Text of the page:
(Update: so apparently TWB have just announced another gig, which is lovely for them, albeit rendering this already hurried and somewhat flaky post a bit redundant)
I have never seen Two Wounded Birds before. I have however heard their songs on 6music and enjoy very much their sound and immediacy – sitting somewheres between the Ramones, Frankie Valli and Dick Dale. When an invitation to see them a few weeks ago arrived I said yes right away.
Last night though, at The Lexington, something wasn’t quite right from the off. Stephanie, who’d bought me the ticket, informed me at the start it was a new bassist and guitarist, following a recent breakdown within the band, however expectations were still high and we took up our place in front of the stage.
Instead, despite me not having seen them before, something really appeared quite wrong. The new bassist looked out of place amongst the leather and black jeans of the others – looking (and dressed) like the brunette from Bros. The new guitarist like Brad Willis just out of rehab. Neither were very good – certainly compared to frontman and drummer. And it seemed from the outset the former knew this too. At the very least this wasn’t the band he wanted it to be and he couldn’t hide it.
The first few songs all had elements of the influences identified above but were slow and highlighted little conviction, together with a strange detachment between the band themselves and between them with the songs. The Ramonesy bit was there but less the frantic punkness and more Joey doing ‘Baby I Love You’, drunk, after a bad break-up. I thought to myself early on that something was hinting it could be this band’s last gig – yet less triumphant send-off and more irretrievable breakdown.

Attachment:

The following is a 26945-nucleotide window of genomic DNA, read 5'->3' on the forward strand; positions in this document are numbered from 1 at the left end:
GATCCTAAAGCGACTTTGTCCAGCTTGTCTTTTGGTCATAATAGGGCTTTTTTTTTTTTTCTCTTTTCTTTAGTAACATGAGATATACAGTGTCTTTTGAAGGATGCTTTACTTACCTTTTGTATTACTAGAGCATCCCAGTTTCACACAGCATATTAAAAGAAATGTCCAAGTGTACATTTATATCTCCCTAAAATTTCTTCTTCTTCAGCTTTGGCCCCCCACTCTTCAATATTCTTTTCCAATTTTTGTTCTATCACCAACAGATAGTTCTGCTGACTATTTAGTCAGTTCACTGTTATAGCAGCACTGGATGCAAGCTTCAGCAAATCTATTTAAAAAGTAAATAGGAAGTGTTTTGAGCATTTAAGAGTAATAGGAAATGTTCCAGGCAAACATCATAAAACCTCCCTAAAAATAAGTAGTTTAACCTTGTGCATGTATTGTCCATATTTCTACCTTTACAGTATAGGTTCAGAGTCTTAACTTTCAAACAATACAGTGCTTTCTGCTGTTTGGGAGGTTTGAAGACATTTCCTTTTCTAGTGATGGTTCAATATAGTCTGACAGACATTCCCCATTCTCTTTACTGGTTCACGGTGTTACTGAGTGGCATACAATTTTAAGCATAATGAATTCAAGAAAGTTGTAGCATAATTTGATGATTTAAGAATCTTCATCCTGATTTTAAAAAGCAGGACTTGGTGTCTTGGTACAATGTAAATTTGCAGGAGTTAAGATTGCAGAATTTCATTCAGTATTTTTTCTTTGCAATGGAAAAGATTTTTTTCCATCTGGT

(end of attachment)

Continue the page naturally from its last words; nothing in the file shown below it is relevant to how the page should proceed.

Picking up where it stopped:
All of a sudden though things picked up. Three songs that brought the whole place, band and crowd to life – a burst of energy and enthusiasm channelled right through the spine of lead singer and drummer. This was super punk-pop. It was also all they could manage though – one last effort of spirit, soul and being delaying the inevitable. Before introducing the next song the singer announced it was their last ever gig and things slowed down again – him maybe relieved to get it off his chest, the crowd in turn a little numbed but suddenly getting what was wrong.
I witnessed something incredibly sad yesterday, which I’ve never seen before – the live demise of a very talented band. Steffo was a bit teary by the end, having seen them so much better so many other times. I think your men singing and drumming will be back soon either with this band or another – I hope so anyway and good luck to them. They deserve it.